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Tarlach Debuts With Dark Age ‘Plaguewalker’

Milwaukee author delivers a stunning novel

Oct. 22, 2012
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Years ago, when my then-girlfriend saw me reading yet another Joyce Carol Oates book, she fretted, “But she's so dark!”

“Hardly,” I countered. “At the end, some of these characters survive.”

For Oates fans, it's the artificially upbeat narratives with rote happy endings that truly depress, whereas even the “darkest” story lines—when done justice through artful prose—can affirm, uplift, inspire. In words from her novel We Were the Mulvaneys (that could serve as her credo), “I believe in uttering the truth, even if it hurts. Particularly if it hurts.”

Consider Milwaukeean Gemma Tarlach's stunning debut novel, Plaguewalker. By page 34, the narrator, Marcus, has tortured a confession out of a prisoner, beheaded a traumatized young mother and driven his only child to run away from home—and, for good measure, hurled her mother into a snowbank (“She is lucky I am not given to anger”). If Tarlach intends us to root for this guy, she has her work cut out for her!

She's up to the task. Moreover, her audacious choices—a fearsome executioner and torture expert as “hero,” and the Black Death as catalyst for his evolution and deliverance—pay off in an unexpectedly moving tale of atonement and reconciliation, redemption and salvation.

Tarlach's feel for time (the Dark Ages) and place (Germany) is authentic and evocative, her language crisp and poetic—and her characterization spot-on. Raised, motherless, by a tyrannical executioner and destined for that same profession, Marcus wears his position's stigma as heavily as the mask he may remove only in the privacy of his home. As a lad, he once approached a group of boys at play: “They broke and ran like deer before a wolf. Their [parents] had warned them…” Fittingly, Marcus considers his wolfhound, Hund, “a better friend than any I have known” and “worth 10 men, even 10 good men, a number I have yet to meet.”

The stoic Marcus never whines about his lot, yet he's not without feelings; he's in denial of them. Investigating the mutilation and murder of a girl who may prove to have been his runaway daughter, he reports, “Suddenly the cold pinches shut my throat. I cough to clear it, [then ask,] 'What did she look like?'” His repetition—while staring at his daughter's footprints—of the phrase “She has big feet for a girl” is no mere observation: It's a big man poignantly claiming his own flesh-and-blood. And when he finds Hund's corpse, it's surely not Marcus' head injury that sends a “trickle of tears” down this now-friendless man's masked cheek.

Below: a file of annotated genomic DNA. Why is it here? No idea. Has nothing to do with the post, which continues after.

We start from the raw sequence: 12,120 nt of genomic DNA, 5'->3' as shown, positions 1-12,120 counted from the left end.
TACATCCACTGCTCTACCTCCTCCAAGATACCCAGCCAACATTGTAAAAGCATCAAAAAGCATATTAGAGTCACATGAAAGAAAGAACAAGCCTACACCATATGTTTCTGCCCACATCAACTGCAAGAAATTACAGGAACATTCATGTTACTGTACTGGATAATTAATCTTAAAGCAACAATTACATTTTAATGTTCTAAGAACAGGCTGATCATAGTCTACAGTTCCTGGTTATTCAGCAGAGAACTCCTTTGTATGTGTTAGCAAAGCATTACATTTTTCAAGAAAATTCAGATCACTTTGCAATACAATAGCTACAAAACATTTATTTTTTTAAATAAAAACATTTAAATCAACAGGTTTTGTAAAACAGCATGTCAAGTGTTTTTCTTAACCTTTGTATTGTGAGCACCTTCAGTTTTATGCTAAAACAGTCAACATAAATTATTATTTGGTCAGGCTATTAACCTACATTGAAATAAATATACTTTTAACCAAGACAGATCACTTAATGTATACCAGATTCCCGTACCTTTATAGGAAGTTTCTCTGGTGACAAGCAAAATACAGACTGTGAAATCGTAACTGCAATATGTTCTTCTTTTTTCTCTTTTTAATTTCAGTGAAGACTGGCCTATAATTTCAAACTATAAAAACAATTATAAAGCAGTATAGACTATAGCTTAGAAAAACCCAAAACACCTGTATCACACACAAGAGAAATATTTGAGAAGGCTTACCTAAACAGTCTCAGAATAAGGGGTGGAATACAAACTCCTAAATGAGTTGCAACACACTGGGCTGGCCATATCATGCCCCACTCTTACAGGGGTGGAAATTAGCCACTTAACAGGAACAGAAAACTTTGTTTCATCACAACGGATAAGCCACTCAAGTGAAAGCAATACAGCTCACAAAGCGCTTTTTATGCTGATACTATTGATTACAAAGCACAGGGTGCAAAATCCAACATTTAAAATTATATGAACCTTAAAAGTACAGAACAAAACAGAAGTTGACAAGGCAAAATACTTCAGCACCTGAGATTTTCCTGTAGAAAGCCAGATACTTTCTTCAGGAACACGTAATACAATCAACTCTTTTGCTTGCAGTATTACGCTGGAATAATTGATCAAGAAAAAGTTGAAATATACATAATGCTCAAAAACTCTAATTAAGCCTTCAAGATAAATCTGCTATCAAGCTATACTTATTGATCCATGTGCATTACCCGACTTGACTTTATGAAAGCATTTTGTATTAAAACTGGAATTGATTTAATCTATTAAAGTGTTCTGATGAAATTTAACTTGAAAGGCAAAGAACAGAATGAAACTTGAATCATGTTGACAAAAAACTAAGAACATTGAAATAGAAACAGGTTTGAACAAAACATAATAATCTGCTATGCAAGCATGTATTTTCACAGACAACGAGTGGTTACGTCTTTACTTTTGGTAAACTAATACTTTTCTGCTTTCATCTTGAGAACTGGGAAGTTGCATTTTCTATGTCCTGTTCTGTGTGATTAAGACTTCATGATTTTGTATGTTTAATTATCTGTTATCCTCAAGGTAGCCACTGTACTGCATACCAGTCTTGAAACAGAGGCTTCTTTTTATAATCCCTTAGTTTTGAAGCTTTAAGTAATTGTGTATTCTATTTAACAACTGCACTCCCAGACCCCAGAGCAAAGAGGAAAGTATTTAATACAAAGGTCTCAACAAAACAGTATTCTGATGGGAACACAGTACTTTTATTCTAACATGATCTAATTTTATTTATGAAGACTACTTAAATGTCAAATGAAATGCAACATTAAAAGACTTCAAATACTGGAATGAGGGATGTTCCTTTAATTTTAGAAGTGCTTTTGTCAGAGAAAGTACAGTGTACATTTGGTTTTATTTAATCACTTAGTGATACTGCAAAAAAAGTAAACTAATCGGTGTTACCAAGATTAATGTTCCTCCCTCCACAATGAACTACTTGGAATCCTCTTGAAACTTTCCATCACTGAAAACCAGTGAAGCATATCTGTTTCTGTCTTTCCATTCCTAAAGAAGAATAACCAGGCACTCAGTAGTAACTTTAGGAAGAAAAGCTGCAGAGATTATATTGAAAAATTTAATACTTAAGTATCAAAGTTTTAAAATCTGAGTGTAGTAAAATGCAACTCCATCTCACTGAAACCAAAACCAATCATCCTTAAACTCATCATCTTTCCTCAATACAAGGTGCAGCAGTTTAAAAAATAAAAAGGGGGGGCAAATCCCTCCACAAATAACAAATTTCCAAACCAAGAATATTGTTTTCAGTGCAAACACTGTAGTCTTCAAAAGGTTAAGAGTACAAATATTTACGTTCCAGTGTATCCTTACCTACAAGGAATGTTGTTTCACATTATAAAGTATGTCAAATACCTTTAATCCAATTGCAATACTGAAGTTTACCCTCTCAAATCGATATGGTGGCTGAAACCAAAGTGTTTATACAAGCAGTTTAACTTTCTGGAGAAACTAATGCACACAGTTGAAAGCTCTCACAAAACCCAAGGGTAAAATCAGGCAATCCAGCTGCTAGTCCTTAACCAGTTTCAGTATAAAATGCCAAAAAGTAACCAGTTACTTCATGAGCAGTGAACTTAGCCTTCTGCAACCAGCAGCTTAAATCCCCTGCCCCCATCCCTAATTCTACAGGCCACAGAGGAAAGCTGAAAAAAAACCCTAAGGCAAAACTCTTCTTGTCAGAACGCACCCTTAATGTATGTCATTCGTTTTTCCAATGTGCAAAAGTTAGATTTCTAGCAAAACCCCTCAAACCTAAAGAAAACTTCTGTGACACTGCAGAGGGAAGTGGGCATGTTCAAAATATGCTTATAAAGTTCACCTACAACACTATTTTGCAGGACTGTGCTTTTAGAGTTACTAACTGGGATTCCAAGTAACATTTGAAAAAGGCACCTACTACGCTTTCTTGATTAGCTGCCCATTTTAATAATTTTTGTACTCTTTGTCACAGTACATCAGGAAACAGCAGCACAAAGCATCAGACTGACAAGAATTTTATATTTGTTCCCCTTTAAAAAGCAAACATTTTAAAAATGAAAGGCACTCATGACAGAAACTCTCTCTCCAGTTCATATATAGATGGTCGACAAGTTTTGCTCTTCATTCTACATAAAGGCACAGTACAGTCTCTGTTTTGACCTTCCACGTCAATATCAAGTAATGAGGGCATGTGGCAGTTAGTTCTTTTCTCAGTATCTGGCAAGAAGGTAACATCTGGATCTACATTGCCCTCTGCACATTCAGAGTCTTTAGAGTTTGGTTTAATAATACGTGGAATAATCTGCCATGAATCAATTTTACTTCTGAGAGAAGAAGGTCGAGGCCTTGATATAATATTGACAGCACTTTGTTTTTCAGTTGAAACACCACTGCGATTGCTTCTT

That last-mentioned scene kicks off the book's central chapter—and its turning point. For it's here, liberated by the Plague and its ravages, that Marcus buries his past (literally and figuratively), discards his mask (ditto) and sets out to locate his child: “Perhaps I have something left after all. I should go and find it.”

Not much later, a hard-packed snowball hits him in the eye: “I wipe away a tear of pain.” This time, he's right: The tear is not from sadness—yet it's predictive, marking the arrival of a bold little girl named Brenna who, without even trying, will teach our protagonist how to love and be loved. In the process, she'll win the reader's heart right along with Marcus’—and brighten this dark narrative.

Speaking of “the dark side”: When I recently commended Tarlach for the Marcus/Brenna relationship, she replied, “Marcus is Darth Vader, and Brenna [note similarity to “Gemma”] is me!” In girlhood, the author found herself drawn to the Dark Lord, secretly believing he had good in him—and that she could bring it out.

With Plaguewalker, an Oatesian saga of hard-won yet ultimately heartwarming “hurtful truths,” Tarlach has done just that—and a great deal more.

Tarlach will read from, answer questions about and sign copies of Plaguewalker at two free “Halloweekend” events. She'll be appearing solo 7 p.m. Friday, Oct. 26, at Boswell Book Co., 2559 N. Downer Ave., and—full disclosure here—appearing with yours truly (reading from my Midwest Book Awards Silver Prize-winning collection Unforgettable: Harrowing Futures, Horrors, & [Dark] Humor) 2 p.m. Saturday, Oct. 27, at Wauwatosa Public Library, 7635 W. North Ave.


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